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Peruvian Food: Top 10 Things to Eat in Peru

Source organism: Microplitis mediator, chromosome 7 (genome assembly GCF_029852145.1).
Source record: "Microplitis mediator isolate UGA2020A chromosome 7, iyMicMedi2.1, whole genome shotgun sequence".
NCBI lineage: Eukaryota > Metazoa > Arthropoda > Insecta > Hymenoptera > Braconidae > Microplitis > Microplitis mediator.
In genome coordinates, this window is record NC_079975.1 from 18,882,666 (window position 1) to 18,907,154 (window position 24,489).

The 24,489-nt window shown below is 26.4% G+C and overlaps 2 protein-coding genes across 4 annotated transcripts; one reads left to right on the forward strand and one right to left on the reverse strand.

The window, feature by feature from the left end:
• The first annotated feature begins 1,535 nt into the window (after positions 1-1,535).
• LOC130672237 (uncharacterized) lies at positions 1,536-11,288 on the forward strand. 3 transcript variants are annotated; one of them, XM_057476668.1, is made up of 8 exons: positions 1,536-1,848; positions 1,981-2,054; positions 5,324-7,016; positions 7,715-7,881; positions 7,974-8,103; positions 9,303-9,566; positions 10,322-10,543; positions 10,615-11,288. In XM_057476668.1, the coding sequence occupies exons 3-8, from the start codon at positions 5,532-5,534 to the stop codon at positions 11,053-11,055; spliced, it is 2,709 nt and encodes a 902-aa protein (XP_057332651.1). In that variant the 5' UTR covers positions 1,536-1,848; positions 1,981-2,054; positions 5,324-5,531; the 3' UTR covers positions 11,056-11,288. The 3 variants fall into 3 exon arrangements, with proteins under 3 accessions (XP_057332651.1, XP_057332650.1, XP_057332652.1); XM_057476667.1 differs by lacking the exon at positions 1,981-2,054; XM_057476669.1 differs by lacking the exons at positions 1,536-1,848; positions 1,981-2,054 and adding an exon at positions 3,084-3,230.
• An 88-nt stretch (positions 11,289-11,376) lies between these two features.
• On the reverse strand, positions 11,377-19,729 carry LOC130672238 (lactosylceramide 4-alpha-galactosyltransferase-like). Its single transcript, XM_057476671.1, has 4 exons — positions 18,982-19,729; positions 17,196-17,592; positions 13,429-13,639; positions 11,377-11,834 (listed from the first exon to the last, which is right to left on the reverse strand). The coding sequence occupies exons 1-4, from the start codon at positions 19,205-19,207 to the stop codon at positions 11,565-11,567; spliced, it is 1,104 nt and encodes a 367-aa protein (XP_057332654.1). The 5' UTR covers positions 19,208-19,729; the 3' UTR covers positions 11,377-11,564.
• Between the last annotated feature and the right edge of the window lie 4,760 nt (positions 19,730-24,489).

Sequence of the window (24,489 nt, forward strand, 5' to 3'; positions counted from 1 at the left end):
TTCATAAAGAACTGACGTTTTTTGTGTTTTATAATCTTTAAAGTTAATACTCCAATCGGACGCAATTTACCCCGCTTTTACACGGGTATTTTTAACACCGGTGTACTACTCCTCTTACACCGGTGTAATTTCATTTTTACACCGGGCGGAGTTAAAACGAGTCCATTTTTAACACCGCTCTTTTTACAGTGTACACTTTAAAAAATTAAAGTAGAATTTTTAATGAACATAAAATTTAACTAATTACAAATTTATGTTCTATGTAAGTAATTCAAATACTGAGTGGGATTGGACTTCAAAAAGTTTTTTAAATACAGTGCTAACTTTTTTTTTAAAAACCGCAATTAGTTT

Perhaps no aspect of Peruvian culture has been impacted by history more than its cuisine. A 3,000-kilometer coastline, over 35 mountains exceeding 6,000 meters, and uninhibited access to the Amazon rainforest – three distinct and abundant regions – are just the tip of the figurative iceberg to the dramatic spectrum of its natural beauty and pre-colonial impact. From the Chan Chan along the northern Pacific Coast to the Uro-Aymara at Lake Titicaca, each community has influenced the customs and history of Peru with their own unique environments and practices.   GEOGRAPHYGeographical variety and scale have made Peru an ample provider of flavors and fares, and the sheer size of Peru makes it a leader in blending diverse ingredients in exciting ways. Fresh fish from the Pacific Ocean, such as sea bass, tuna, halibut, and cod, merge with Andean tubers from dizzying heights – of which there are over 4,000 colorful species. The mountains also yield quinoa and oca. The Amazon provides classic cuisine such as beef, poultry, and lamb in addition to other exotic elements, including rodents and reptiles. Menus across the country feature alpaca and guinea pig side by side with orthodox eats like duck and beef, and while cooking practices may seem orthodox and simple, every kitchen has a rendition as innovative as it is traditional.   CHEFSPeople and history also play an important role. Lima is a renowned destination for world-class restaurants, and the country has lent its best chefs to the world to exhibit the unrivaled depth of its cooking. Chef Gastón Acurio, one of the most well-known and conspicuous ambassadors of Peruvian food, has lifted many of his contemporaries into the international spotlight, and has a multitude of restaurants across the country and beyond, including La Mar Miami and Tanta Chicago. Associated with the ceviche revolution at the turn of the century, he is the gold standard of sharing Peru to the world through the stomach and can be credited with Lima’s rise to culinary fame.   Jaime Pesaque, the man behind Mayta in Lima, has also been influential in front-facing Peruvian food. He focuses on organic and sustainable ingredients to promote the wealth of local ingredients that make his country unique. His experimental menus rival those of any chef and have generated well-deserved buzz for his endeavors. Other iconic restaurateurs who have made a print on Peru’s food scene include Virgilio Martínez of Central fame, Pía Leon of Kjolle, and Mitsuharu Tsumara at Maido.   INFLUENCES AND TRENDSThe mobility of Peruvian cuisine seems to be a two-way street; as it became fashionable to export techniques forged over centuries in the Andes, so was incorporating European and Asian techniques into preparing South American food. Often referred to as “criolla” because of the incorporation of Spanish, French, Japanese, and Incan/pre-Incan methods, Peruvian techniques use the country’s copious resources in worldly ways, equal parts playful, inventive, and traditional.   Even in the early 20th century, Japanese-influenced cooking was introduced using Peruvian ingredients – a style known as Nikkei – and it is hitting its stride in modern Peruvian cuisine today. Similar in concept to chifa, the combination of Japanese and Peruvian culture and traditions is more than just food based; the elegance and intention associated with Japanese gastronomy meets the hearty freshness of Peru, focusing on the values and communal ties that make the concept a complete experience. Both use fresh seafood liberally, so the fusion of cooking practices is natural. The aforementioned Maido and Osaka are some of the top restaurants in the capital city, but Nikkei has spread throughout the country and the world, including Erik Raimirez’s Llama San in New York City.   Focusing on dietary staples exclusive to Peru, here are the must-eat dishes of this culinary shangri-la.   CEVICHEOne of the most iconic dishes of Peruvian cuisine, ceviche has become a staple in meals around the world. By utilizing a cooking technique called denaturing, a process that changes the color and texture of raw fish while it absorbs flavors as it “cooks” in lime juice, Peru’s national dish is both delicious and fun to play with. Traditionally made with fresh corvina – often sea bass – mixed with onions, lime juice, salt, and aji – which are hot chilies, ceviche has taken on a life of its own and can be created in many renditions.   A true testament to the impact Peru has on global dining, it uses many of the country’s exclusive ingredients where nuance meets tradition. Acidic and refreshing, you can accompany ceviche with sweet potatoes, corn, and even plantains.   LECHE DE TIGREDoubling down on the mingling flavors of ceviche, leche de tigre is the marinade-style beverage made from fresh fish, citrus, onions, salt, and spicy peppers. Ingrained in Peruvian culture for its health benefits, which include its role as a hangover cure and an aphrodisiac, as well as general sustenance, the beverage has become a canvas for inventive chefs who want to embellish and savor its basic and bright elements.   It has evolved over the years from an aspect of ceviche to its own delightful dish; some chefs will add fish or milk to give it a thicker consistency to dominate the acid, while others will incorporate sweet potatoes and corn to build on its texture. Leche de tigre is a pillar on many Peruvian menus, and it is perhaps an unspoken custom to order it wherever it is served.   LOMO SALTADOThe chifa-inspired dish of lomo saltado is a beef stir fry that includes onions, tomatoes, and aji. The gravy-like sauce formed from the fry is perfectly balanced with rice and French fries, making a complete dish with some of Peru’s finest ingredients. Whether the latter are placed directly into the marinade or set gracefully beside it, the fusion of the two starches have brought this dish into mainstream culinary culture.   The introduction of the wok to the streets of Lima is the main credit to this dish’s creation. As foods and ingredients shifted into the modern era, chefs have experimented with similar items for the dish, such as substituting alpaca for the beef. The original dish, however, has become so popular that it rivals ceviche for popularity and favor.   PAPA A LA HUANCAINAPotatoes are inextricable from Peruvian culture, so papa a la huancaina is a menu mainstay. This dish of boiled potatoes topped with a creamy and spicy cheese sauce combines the rich and earthy flavors of the starch with savory lipids. A stand-alone appetizer or a side dish to a main, papa a la huancaina relishes the simple ingredients of the country. Traditionally, it is placed atop a leaf of lettuce and garnished with hard-boiled eggs and olives.   The name is a reference to the city of Huancayo, located east of Lima. Most origin stories allude to the prevalence of yellow potatoes around the coast, as well as olives, so it is believed that those folks traveling between Lima and Huancayo via rail would be served the dish at the stations. No matter where it came from, it is still undoubtedly Peruvian and found throughout the country.   ROCOTO RELLENOArguably Peru’s most famous Altiplano dish is the rocoto relleno – a spicy pepper stuffed with beef, garlic, onions, raisins, olives, and other spices, then topped with cheese and bathed in a creamy sauce. Born in Arequipa, this dish can be found worldwide in many different iterations, but the classic is undeniably Peruvian. You would be hard-pressed to find a rocoto chili pepper outside of Peru’s borders, so most variations use ingredients that disqualify them from being this iconic dish.   Keep in mind that the pepper used is a hot one – often reaching Scotch Bonnet-level heat. It is a dish that requires the proper combination of all ingredients, typical of the profile found in Altiplano cooking. It is a perfect balance of savory and spicy, with the milk-and-egg sauce tempering any heat alongside rich queso fresco and hearty meat.   ARROZ CON PATOSimply put, duck with rice is a basic dish. Arroz con pato, however, has a strong hold on a complex and delicious flavor profile. The rice incorporates peas, cilantro, dark beer, and a medley of herbs to add a robust flavor to a basic starch. The duck, usually a leg and thigh, sits atop the rice after roasting, sometimes in its own fat (duck confit!) Garnishes can include red onions and cilantro.   This dish is also versatile, so cilantro paste can sit below the bed of rice, or it can be mixed into the rice for a creamy green consistency. Ducks have long been associated with cooking in ancient Peru, so it is only natural that recipes for this dish have been influenced both by tradition and cultural confluence.   CHUPE DE CAMARONESChupe de camarones, or shrimp chowder, is a dish from the coastal regions in southern Peru. Similar in concept to other chowders, chupe de camarones is a fantastic mix of Incan tradition and colonial technique. Shrimp and fish stock serve as the base, with aji, yellow potatoes, onions, corn, and garlic. To thicken, cheese and milk (or cream) are added. Often considered a winter stew, this delicious soup can also include vegetables like peas and carrots.   In other forms, crayfish may take the place of the shrimp, though regional factors may determine how you enjoy the spicy chowder. Arequipa and the surrounding area are often associated with an abundance of “chupes,” but this standard dish often stands alone as a first or even main course.   JUANE   Frequently coupled with the religious holiday of St. John the Baptist, juane is a dish from the jungle region of chicken, rice, olives, and hard-boiled eggs. Erring on the side of intrigue and function, these ingredients are wrapped and cooked in bijao leaves. Spices like cumin and turmeric add very distinct flavors to the dish and are not always linked to other traditional dishes. Cassava and bananas, often boiled, accompany the dish in its traditional setting.   During the Feast of St. John, on the 24th of June, it is no surprise to see juane served all over Peru. Prepared in a communal way, it is tradition to give waxy-leaved portions to family, friends, and even strangers.   PICARONESOn the sweeter end of the spectrum, Peruvian doughnuts – known as picarones – are steeped in culture and independence. A mesmerizing cross between buñuelo and beignet, they don’t rely solely on flour and eggs but instead utilize sweet potato and squash. Flour, yeast, and sugar is added to the dough, which then ferments. Once ready, it is pressed in the center and placed in frying oil. Served hot with a healthy portion of chancaca syrup – raw sugar that is dissolved and reduced, picarones are nothing short of perfection.   These delicious dough rings are closely associated with Afro-Peruvian culture. Often handed down from generations, recipes for picarones may have slight modifications or use classic cooking instruments. If you see a food vendor on the street using a wooden stick to flip and corral the frying dough, you know dessert is on the way.   PISCO SOURNo list of Peruvian delights would be complete without the Pisco Sour, an alcoholic beverage made from Peruvian brandy, lime juice, sugar, and an egg white. Shaken and strained into a delicate coup, and garnished with Angostino bitters, the Pisco Sour is a rising star in the cocktail world and synonymous with the grape varietal it gets its name from – as well as the country of Peru. The lime citrus balances the ‘grapiness’ of the brandy, while the sweetness of the sugar cuts the bitterness perfectly. The egg white froth at the apex makes it both aesthetically and texturally satisfying.   The classification requirements of Pisco make this an elusive drink without the proper ingredients; while simple syrup and other sweeteners can find their way into a recipe, without a genuine Pisco as the base, it just isn’t the same.     PERUVIAN NIKKEI   Peru is home to the second largest Japanese population in South America, and this has influenced the Nikkei movement over the past century. Developed over generations, it is still picking up steam – and followers. At its simplest, it is the combination of Japanese and Peruvian cooking cultures: the techniques of Japan using ingredients predominantly from Peru. The denaturing technique, sesame, and yuzu are emblematic of Nikkei. Dishes associated with this style, similar to ceviche, are tiradito, a crudo-style raw fish, and plates of urchin, octopus, and scallops.   CHIFAThe original basis for fusion foods, chifa has long been part of Peru. Sopa wantan (or sopa de wonton) and pollo chijaukay are well-known examples of the merger between Chinese and Peruvian cooking, but other dishes, such as arroz chaufa and tallarin saltado, are nearly as popular. Chinese immigrants arrived in the mid-19th century and brought recipes and ingredients with them, like soy sauce, ginger, and scallions. Chifa restaurants have been around for roughly 100 years, with the first one opening in Lima around 1920. For adventurous eaters, stepping into a chifa restaurant (or ordering a chifa dish from another menu) is a rewarding and historical choice.   There is no wrong way to enjoy the vast world of Peruvian cuisine. When you plan your trip to Peru with us, we use our expertise to cultivate a personal, enriching food tour through every part of the country. Whether staying at Atemporal – our original Peruvian mansion and casa in Lima; CIRQA – the parador at the heart of the Historic Center of Arequipa; or, Titilaka – the getaway lodge set on our own private peninsula at Lake Titicaca, our first-hand experience at every level of service is designed to provide unencumbered satisfaction and ease for your trip. We curate your experience from beginning to end, seamlessly guiding you to an unforgettable retreat in the most captivating place on earth.